If Harry Chapin's latest album, Dance Band on the Titanic," (Elektra SOE 801, two records) is any indication of the state fo his art, then fans may rest assured. His musical/poetic expression has never been better, his growth as a singer-songwriter never more obvious. Chapin has managed to avoid a major pitfall of singer-songwriters (Neil Diamond, Jackson Browne, Cat Stevens, to name a few) who get sot stuck in the grooves of their individual sounds that new songs are too reminiscent of past hits. What may have served beautifully, at first, to distinguish a new sound - such as an unexpected muscial interval, modulation or resolution - becomes all too predictable.
Chapin's music can't be pigeonholed so easily. Though he does have a predictable element, it is less in his music and lyrics and more in the form his artistic expression takes. Most of his songs are character vignettes revealed through a story or narration and, as such, really belong to the ballad tradition. He is the Edwin Arlington Robinson of rock music, offering his equivalents of Miniver Cheevy and Richard Cory in an array of meaningful sketches of people about whom we care because they are so terribly vulnerable and unmistakably human.
On this two-record album. Chapin continues to wax poetic and philosophical. The title cut, "Dance Band on the Titanic," sets the context for ensuing songs. The Titanic can be viewed as a microcosm, the songs are the various life stories of some of the passengers, all striving in the face of final and inexorable down and trying to hold "this wistful notion that the journey is worthwhile. They say that [WORD ILLEGIBLE] while Rome burged up/well I'll be strumming as the ship goes down."
At the album's end, the explicitly autobiographical. "There Only was One Choice," the underlying themes of ambivalence and self-doubt about career and life choices reach their climax. It's a lament for the loss of youthful idealism and for the compromises one is forced to make as success comes into conflict with a preferred lifestyle. But the song ends with a realization that after all, there was only one choice - on that had to be made - and it suggests that through the next generation the cyclical pattern of life and life's choices will continue.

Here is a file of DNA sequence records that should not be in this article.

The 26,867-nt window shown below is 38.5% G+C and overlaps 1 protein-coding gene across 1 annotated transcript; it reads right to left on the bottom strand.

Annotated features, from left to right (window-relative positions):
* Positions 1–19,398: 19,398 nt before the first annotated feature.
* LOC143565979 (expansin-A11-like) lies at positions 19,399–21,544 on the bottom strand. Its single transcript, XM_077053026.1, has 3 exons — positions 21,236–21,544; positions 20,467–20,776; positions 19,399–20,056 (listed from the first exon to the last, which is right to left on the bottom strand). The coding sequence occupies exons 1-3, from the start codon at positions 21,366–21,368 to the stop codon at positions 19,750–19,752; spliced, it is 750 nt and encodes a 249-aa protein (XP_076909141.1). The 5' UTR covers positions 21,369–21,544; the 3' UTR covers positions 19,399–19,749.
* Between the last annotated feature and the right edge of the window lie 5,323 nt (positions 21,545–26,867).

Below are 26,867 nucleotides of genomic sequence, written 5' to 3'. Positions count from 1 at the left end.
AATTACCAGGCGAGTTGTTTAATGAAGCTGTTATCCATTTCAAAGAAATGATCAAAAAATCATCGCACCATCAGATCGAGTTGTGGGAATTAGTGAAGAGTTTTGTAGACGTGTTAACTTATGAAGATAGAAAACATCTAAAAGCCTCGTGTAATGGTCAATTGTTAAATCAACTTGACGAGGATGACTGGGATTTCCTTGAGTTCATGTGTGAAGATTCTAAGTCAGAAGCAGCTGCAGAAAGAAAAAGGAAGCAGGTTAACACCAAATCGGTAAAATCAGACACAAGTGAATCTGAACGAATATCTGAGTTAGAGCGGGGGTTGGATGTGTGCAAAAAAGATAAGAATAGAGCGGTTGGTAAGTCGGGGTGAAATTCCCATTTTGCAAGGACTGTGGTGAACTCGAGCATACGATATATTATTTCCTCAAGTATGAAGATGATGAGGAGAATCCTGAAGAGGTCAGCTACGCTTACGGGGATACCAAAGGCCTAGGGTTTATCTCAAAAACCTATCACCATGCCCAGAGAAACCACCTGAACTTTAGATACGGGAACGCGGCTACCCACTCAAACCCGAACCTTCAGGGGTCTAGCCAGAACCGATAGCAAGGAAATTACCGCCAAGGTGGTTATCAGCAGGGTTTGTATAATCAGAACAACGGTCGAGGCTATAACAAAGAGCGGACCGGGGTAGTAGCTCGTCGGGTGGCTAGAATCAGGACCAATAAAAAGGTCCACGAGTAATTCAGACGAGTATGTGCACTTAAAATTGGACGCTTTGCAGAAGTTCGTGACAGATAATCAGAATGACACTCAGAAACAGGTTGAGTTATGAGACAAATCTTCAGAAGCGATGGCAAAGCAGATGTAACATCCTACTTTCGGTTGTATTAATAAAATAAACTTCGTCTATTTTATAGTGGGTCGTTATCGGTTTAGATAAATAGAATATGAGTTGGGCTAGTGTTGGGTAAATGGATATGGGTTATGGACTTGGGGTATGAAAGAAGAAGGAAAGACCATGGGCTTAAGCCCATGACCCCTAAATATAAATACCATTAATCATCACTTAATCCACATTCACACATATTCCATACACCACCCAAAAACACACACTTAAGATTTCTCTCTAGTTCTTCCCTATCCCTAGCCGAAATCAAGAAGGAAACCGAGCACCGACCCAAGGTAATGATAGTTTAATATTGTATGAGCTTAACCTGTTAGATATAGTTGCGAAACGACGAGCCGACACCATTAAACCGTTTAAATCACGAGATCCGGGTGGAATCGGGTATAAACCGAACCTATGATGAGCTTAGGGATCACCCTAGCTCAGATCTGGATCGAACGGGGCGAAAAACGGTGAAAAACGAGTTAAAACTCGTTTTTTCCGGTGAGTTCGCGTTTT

Most of the songs on the album revolve around two related sets of feelings: of something lost ("Manhood," "We Grew Up Separately." "Why Should People Stay the Same") of something impossible to attain ("Mismatch," "I Wonder What Happened to Him," "Country Dreams," "I Did if For You, Jane," "Paint a Picture of Yourself"). "My Old Lady" is a tour de force of feminist one-upwomanship. The MCP (Male Chauvinist Pig) of this song is befuddled: "You see, my old lady took herself a young man last night/It got me crazy when she said Baby don't you get uptight." The humor is self-directed, and the self-mocking tone is further captured by the funky sound - kind of a cross between a jug band and a calliope. The result, musically, is a clownish indignation; and the irony is complete.
Chapin's backup sound has changed over the years from a simple acoustic guitar and light piano to an array of instruments including piano, cello, electric guitars, bass guitar and drums. The result on this album is a more rhythmically balanced, fuller sound. With the material from this album added to his repertoire, Chapin in concert can only be better.